Sacramento County, Calif., has begun switching to compressed natural gas (CNG) from liquified natural gas (LNG) for its fleet by awarding a contract to TruStar Energy for fueling infrastructure.
TruStar Energy, which bid $1.87 million, plans to break ground in the fourth quarter. The station should be operational by the end of March 2015. CNG provides economic benefits that make the switch a prudent decision, said Chris Celsi, the county’s waste management and recycling superintendent.
“We have two yards that we operate out of but only one LNG station, which forces us to fuel a large bulk tanker that we affectionately call ‘Orca,’ which then transports LNG to our second location, where our drivers will then line up to fuel,” said Celsi. “One of the big issues is we’re then paying our drivers to wait up to 45 minutes for their turn to fuel their vehicle. With the CNG station, our drivers simply plug their trucks in and walk away.”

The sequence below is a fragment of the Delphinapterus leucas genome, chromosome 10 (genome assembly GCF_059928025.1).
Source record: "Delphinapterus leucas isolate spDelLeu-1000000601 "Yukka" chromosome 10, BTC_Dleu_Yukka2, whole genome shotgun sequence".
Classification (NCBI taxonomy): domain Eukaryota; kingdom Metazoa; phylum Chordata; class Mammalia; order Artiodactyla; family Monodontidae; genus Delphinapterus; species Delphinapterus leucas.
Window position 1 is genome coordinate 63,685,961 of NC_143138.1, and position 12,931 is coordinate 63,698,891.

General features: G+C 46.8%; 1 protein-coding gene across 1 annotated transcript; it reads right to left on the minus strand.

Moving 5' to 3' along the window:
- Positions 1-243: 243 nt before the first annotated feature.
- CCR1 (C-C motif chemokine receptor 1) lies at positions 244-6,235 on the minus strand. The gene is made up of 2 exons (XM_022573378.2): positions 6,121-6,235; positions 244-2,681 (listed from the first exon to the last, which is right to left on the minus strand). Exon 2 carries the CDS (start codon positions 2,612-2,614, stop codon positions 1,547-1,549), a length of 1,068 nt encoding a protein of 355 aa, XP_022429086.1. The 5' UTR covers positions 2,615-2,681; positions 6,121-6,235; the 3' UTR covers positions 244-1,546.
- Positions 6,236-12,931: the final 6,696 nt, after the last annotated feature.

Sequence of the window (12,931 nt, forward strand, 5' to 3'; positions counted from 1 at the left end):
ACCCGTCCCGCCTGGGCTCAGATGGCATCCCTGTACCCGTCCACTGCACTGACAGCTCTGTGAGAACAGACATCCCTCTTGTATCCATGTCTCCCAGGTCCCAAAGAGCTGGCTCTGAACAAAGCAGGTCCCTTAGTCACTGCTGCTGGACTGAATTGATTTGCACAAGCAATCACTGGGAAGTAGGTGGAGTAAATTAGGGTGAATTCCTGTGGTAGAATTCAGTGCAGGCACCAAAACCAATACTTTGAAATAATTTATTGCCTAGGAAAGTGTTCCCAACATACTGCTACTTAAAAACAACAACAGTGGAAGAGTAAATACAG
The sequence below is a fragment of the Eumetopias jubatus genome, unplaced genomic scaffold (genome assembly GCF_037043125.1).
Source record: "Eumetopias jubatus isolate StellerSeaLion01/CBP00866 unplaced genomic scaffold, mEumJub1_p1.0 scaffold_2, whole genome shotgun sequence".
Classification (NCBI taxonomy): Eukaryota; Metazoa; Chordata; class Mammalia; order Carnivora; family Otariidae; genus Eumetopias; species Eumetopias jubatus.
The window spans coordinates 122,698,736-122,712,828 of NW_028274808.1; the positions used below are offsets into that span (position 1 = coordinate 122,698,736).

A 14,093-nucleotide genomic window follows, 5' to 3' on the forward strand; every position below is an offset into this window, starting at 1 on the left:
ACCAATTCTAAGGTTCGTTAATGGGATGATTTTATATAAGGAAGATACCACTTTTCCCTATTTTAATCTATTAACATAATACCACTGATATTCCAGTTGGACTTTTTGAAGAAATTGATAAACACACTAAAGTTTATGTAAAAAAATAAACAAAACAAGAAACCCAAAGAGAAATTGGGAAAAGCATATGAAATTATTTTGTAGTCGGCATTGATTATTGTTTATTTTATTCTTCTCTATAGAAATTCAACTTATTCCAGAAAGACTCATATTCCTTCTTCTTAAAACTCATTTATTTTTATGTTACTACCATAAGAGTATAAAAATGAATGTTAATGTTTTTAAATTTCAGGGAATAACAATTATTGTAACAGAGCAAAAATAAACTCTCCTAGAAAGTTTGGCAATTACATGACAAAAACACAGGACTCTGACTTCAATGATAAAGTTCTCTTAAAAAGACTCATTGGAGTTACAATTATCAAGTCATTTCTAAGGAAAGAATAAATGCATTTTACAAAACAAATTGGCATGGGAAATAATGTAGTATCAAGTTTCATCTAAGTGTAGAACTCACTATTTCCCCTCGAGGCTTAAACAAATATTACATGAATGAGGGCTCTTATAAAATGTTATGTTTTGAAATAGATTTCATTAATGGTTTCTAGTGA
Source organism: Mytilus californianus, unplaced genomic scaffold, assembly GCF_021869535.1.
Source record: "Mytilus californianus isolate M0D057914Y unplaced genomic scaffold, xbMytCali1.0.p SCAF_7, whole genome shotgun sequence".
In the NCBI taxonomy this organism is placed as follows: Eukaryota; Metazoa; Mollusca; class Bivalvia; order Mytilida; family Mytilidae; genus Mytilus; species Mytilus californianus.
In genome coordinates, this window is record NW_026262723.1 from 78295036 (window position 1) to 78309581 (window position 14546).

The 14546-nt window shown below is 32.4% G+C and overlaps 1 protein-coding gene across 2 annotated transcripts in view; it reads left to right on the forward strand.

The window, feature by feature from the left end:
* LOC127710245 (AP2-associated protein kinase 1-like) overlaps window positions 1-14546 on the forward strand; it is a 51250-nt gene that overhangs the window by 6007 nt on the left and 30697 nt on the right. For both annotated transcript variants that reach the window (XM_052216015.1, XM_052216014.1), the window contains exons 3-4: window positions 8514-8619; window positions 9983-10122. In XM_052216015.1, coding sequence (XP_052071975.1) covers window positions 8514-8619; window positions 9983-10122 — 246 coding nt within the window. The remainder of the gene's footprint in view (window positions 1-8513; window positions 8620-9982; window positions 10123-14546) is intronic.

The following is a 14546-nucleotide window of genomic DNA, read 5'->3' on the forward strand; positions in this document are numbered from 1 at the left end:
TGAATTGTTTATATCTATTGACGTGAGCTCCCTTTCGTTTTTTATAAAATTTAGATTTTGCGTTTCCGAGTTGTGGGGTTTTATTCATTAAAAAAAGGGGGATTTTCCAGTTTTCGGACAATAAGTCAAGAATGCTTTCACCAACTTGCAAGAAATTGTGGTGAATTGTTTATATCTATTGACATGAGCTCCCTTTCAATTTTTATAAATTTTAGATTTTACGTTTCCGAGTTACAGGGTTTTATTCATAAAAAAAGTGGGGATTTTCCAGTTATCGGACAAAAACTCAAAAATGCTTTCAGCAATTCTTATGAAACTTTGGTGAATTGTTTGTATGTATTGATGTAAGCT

The combination time-fill and fast-fill station will be used primarily to provide fuel for the refuse fleet, but will also have a fast-fill dispenser to allow other county vehicles to fuel up. The station will be configured to time-fill 40 vehicles simultaneously at night, when electrical power needed to run the compressors is at its cheapest.
Celsi said that the county doesn’t currently have a lot of CNG-powered fleet vehicles, but now that a CNG fueling station is imminent, it will be aggressively seeking new CNG-powered vehicles. Sacramento County has been using LNG since 2004.